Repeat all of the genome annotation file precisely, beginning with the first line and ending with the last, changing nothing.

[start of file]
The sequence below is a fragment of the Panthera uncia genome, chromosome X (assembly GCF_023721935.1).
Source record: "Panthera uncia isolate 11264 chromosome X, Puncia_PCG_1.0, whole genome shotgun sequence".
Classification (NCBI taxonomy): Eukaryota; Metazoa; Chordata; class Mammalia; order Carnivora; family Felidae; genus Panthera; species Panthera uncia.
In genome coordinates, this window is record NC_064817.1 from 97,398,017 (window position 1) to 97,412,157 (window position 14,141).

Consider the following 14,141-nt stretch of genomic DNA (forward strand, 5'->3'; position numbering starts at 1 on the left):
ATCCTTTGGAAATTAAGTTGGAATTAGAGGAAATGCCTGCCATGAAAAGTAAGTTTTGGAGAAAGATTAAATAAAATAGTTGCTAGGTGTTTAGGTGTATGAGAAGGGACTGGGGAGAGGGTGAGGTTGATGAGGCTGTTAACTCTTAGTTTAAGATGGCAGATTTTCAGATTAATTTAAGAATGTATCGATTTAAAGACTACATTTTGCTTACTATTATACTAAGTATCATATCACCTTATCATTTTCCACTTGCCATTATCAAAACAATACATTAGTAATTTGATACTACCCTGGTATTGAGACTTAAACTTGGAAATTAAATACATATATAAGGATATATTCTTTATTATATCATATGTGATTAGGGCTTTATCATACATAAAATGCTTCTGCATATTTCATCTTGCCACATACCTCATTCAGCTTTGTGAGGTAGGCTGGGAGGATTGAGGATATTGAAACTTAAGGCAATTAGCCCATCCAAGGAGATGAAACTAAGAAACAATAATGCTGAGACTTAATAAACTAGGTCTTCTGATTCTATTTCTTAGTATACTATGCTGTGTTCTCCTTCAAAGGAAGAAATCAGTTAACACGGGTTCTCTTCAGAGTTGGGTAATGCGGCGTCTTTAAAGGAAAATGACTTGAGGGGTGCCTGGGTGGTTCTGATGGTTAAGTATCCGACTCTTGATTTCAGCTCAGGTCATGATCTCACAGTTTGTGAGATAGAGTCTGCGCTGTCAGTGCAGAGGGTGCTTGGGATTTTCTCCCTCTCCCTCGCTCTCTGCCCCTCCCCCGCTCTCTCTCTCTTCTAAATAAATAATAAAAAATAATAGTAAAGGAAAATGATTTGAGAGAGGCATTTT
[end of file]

The sequence below is a fragment of the Panthera uncia genome, chromosome X (assembly GCF_023721935.1).
Source record: "Panthera uncia isolate 11264 chromosome X, Puncia_PCG_1.0, whole genome shotgun sequence".
Classification (NCBI taxonomy): Eukaryota; Metazoa; Chordata; class Mammalia; order Carnivora; family Felidae; genus Panthera; species Panthera uncia.
In genome coordinates, this window is record NC_064817.1 from 97,398,017 (window position 1) to 97,412,157 (window position 14,141).

Consider the following 14,141-nt stretch of genomic DNA (forward strand, 5'->3'; position numbering starts at 1 on the left):
ATCCTTTGGAAATTAAGTTGGAATTAGAGGAAATGCCTGCCATGAAAAGTAAGTTTTGGAGAAAGATTAAATAAAATAGTTGCTAGGTGTTTAGGTGTATGAGAAGGGACTGGGGAGAGGGTGAGGTTGATGAGGCTGTTAACTCTTAGTTTAAGATGGCAGATTTTCAGATTAATTTAAGAATGTATCGATTTAAAGACTACATTTTGCTTACTATTATACTAAGTATCATATCACCTTATCATTTTCCACTTGCCATTATCAAAACAATACATTAGTAATTTGATACTACCCTGGTATTGAGACTTAAACTTGGAAATTAAATACATATATAAGGATATATTCTTTATTATATCATATGTGATTAGGGCTTTATCATACATAAAATGCTTCTGCATATTTCATCTTGCCACATACCTCATTCAGCTTTGTGAGGTAGGCTGGGAGGATTGAGGATATTGAAACTTAAGGCAATTAGCCCATCCAAGGAGATGAAACTAAGAAACAATAATGCTGAGACTTAATAAACTAGGTCTTCTGATTCTATTTCTTAGTATACTATGCTGTGTTCTCCTTCAAAGGAAGAAATCAGTTAACACGGGTTCTCTTCAGAGTTGGGTAATGCGGCGTCTTTAAAGGAAAATGACTTGAGGGGTGCCTGGGTGGTTCTGATGGTTAAGTATCCGACTCTTGATTTCAGCTCAGGTCATGATCTCACAGTTTGTGAGATAGAGTCTGCGCTGTCAGTGCAGAGGGTGCTTGGGATTTTCTCCCTCTCCCTCGCTCTCTGCCCCTCCCCCGCTCTCTCTCTCTTCTAAATAAATAATAAAAAATAATAGTAAAGGAAAATGATTTGAGAGAGGCATTTT